I also have two full size filing cabinets that are almost completely full of various sewing, quilting and cross stitch patterns. 
  I also have a nice size bookshelf in another part of the basement full of all my craft books.  I have sewing, quilting, soap making, jewelry and candle making books.  I have developed a bit of an addiction to quilting book and softie making books.  In fact I made a new years resolution this year that I wasn't allowed to buy any new sewing books until I made at least one thing from each of my existing sewing books.  Well, I have already broken that resolution and it is only January 16th.  Earlier this week I picked up a copy of Sandi Henderson's Sewing Bits & Pieces.  I think I will try to do some reviews on some of my books at a later date. 
Sewing Bits and Pieces: 35 Projects Using Fabric Scraps

Some of my other sewing treasures include: a folding cutting table, a new Simplicity bias tape maker, an antique dress form and two Ott Lights.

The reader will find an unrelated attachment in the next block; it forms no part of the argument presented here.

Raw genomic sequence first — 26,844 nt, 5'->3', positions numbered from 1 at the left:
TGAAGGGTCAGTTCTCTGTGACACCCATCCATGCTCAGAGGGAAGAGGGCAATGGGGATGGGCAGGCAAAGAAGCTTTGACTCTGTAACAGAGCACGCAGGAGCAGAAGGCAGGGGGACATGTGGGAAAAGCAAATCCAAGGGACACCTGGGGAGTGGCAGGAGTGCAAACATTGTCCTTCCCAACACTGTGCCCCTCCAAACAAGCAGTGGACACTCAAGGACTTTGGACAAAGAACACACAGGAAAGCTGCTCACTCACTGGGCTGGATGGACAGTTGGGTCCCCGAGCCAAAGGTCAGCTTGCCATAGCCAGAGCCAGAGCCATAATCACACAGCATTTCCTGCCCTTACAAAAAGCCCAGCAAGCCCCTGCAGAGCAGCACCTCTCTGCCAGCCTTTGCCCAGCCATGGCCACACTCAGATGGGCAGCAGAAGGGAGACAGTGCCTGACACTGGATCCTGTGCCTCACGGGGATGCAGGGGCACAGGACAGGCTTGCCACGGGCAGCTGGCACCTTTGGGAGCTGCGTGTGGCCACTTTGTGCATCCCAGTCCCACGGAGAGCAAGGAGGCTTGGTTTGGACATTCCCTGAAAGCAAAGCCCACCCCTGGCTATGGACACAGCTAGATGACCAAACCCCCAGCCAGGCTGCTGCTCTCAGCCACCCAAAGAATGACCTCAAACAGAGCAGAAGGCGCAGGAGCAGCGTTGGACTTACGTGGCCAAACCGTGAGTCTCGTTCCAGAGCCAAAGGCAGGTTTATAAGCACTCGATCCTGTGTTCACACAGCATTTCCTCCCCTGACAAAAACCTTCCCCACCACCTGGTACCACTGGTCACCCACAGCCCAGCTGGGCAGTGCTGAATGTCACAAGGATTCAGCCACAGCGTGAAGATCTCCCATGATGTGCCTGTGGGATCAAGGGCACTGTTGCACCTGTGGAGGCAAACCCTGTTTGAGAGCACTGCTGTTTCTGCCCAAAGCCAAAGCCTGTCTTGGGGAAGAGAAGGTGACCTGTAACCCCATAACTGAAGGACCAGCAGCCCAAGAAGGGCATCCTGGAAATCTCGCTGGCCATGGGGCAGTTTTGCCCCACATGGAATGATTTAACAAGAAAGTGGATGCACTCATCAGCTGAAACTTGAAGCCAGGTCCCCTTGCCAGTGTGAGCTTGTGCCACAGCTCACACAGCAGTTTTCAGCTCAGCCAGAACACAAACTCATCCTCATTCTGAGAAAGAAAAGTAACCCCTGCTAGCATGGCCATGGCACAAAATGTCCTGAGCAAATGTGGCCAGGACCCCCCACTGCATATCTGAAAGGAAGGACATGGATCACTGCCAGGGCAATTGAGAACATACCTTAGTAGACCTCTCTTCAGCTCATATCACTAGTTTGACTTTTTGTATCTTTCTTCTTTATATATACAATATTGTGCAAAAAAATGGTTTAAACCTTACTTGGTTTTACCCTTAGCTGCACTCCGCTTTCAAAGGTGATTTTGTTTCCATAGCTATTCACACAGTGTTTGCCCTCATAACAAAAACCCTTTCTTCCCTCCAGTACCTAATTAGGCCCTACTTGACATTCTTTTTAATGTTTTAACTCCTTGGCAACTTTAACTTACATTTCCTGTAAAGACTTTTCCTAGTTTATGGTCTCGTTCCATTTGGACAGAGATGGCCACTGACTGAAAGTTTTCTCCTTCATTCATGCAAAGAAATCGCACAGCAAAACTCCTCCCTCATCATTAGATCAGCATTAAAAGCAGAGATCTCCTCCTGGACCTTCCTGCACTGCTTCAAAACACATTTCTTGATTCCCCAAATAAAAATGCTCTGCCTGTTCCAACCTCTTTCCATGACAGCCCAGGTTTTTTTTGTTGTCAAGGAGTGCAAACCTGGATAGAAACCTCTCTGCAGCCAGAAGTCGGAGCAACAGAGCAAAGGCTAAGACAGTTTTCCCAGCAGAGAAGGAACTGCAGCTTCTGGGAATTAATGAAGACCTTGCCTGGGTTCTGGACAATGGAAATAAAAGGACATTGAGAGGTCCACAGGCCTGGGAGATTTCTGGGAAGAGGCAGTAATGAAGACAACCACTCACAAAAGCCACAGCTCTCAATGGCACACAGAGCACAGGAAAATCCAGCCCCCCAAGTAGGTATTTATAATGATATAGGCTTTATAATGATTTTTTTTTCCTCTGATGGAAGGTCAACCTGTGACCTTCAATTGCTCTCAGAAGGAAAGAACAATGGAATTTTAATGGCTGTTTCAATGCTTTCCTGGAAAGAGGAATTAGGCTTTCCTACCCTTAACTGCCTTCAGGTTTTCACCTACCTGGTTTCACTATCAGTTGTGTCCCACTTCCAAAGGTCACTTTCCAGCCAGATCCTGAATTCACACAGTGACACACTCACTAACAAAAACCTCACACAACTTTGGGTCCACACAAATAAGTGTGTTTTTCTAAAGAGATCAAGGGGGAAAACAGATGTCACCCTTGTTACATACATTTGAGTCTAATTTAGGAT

2 Birds - 1 Stone

Or, how to accomplish two challenges with one project.

Week 1s challenge we were supposed to be sewing Lil Blue Boo's Sienna Dress.  I never was able to actually get off my bum and do any sewing. 

Week 2s challenge - Sewing with fleece and using a decorative stitch.  Heather is making fleece hats for her munchkin.  My son however has hats galore - probably enough to wear a different one every day for a month.

Hmmm, now how do I combine my first two challenges into one? 
AHHH!! Make a fleece Sienna Dress!

Now for the decorative stitching.  My wonderful machine, circa 1984, is a Bernina Record 930 Electronic that I inherited from my dear grandmother Gizella Nagelvoort.   It has 26 different stitches to choose from.
I decided to use this one on the hem & sleeves.

I hope my dear little Lily Bean loves it!